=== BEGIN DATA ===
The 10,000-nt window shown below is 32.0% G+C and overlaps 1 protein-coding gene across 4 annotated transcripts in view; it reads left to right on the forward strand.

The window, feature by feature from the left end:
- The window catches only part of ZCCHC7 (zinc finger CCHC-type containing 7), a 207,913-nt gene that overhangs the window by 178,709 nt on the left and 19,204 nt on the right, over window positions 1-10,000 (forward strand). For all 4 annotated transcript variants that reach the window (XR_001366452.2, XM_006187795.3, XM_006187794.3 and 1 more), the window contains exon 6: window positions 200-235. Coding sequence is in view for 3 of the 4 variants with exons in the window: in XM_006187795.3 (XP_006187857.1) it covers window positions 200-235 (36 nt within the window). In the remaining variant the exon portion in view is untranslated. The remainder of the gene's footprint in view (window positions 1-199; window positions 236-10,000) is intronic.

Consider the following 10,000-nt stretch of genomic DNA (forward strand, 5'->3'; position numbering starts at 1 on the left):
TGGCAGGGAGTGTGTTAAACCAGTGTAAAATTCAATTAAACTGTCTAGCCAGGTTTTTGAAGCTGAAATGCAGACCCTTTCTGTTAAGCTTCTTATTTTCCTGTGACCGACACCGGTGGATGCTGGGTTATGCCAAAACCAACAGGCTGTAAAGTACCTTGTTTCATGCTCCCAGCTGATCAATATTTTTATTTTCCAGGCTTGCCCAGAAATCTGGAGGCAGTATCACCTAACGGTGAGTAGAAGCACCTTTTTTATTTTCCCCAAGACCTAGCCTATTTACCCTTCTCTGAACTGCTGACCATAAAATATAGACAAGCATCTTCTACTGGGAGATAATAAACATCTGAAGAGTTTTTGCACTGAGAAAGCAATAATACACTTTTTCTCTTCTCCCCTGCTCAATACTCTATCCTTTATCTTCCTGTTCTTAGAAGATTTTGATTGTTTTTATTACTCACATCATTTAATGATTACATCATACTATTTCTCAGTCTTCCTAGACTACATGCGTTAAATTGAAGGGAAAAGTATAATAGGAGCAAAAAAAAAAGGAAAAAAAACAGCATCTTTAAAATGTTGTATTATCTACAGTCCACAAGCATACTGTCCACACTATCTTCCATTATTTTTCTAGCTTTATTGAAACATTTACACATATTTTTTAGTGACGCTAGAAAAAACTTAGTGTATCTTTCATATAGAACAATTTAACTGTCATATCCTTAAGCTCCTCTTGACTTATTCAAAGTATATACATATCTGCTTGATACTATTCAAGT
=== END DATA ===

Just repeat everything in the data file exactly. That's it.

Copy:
The 10,000-nt window shown below is 32.0% G+C and overlaps 1 protein-coding gene across 4 annotated transcripts in view; it reads left to right on the forward strand.

The window, feature by feature from the left end:
- The window catches only part of ZCCHC7 (zinc finger CCHC-type containing 7), a 207,913-nt gene that overhangs the window by 178,709 nt on the left and 19,204 nt on the right, over window positions 1-10,000 (forward strand). For all 4 annotated transcript variants that reach the window (XR_001366452.2, XM_006187795.3, XM_006187794.3 and 1 more), the window contains exon 6: window positions 200-235. Coding sequence is in view for 3 of the 4 variants with exons in the window: in XM_006187795.3 (XP_006187857.1) it covers window positions 200-235 (36 nt within the window). In the remaining variant the exon portion in view is untranslated. The remainder of the gene's footprint in view (window positions 1-199; window positions 236-10,000) is intronic.

Consider the following 10,000-nt stretch of genomic DNA (forward strand, 5'->3'; position numbering starts at 1 on the left):
TGGCAGGGAGTGTGTTAAACCAGTGTAAAATTCAATTAAACTGTCTAGCCAGGTTTTTGAAGCTGAAATGCAGACCCTTTCTGTTAAGCTTCTTATTTTCCTGTGACCGACACCGGTGGATGCTGGGTTATGCCAAAACCAACAGGCTGTAAAGTACCTTGTTTCATGCTCCCAGCTGATCAATATTTTTATTTTCCAGGCTTGCCCAGAAATCTGGAGGCAGTATCACCTAACGGTGAGTAGAAGCACCTTTTTTATTTTCCCCAAGACCTAGCCTATTTACCCTTCTCTGAACTGCTGACCATAAAATATAGACAAGCATCTTCTACTGGGAGATAATAAACATCTGAAGAGTTTTTGCACTGAGAAAGCAATAATACACTTTTTCTCTTCTCCCCTGCTCAATACTCTATCCTTTATCTTCCTGTTCTTAGAAGATTTTGATTGTTTTTATTACTCACATCATTTAATGATTACATCATACTATTTCTCAGTCTTCCTAGACTACATGCGTTAAATTGAAGGGAAAAGTATAATAGGAGCAAAAAAAAAAGGAAAAAAAACAGCATCTTTAAAATGTTGTATTATCTACAGTCCACAAGCATACTGTCCACACTATCTTCCATTATTTTTCTAGCTTTATTGAAACATTTACACATATTTTTTAGTGACGCTAGAAAAAACTTAGTGTATCTTTCATATAGAACAATTTAACTGTCATATCCTTAAGCTCCTCTTGACTTATTCAAAGTATATACATATCTGCTTGATACTATTCAAGT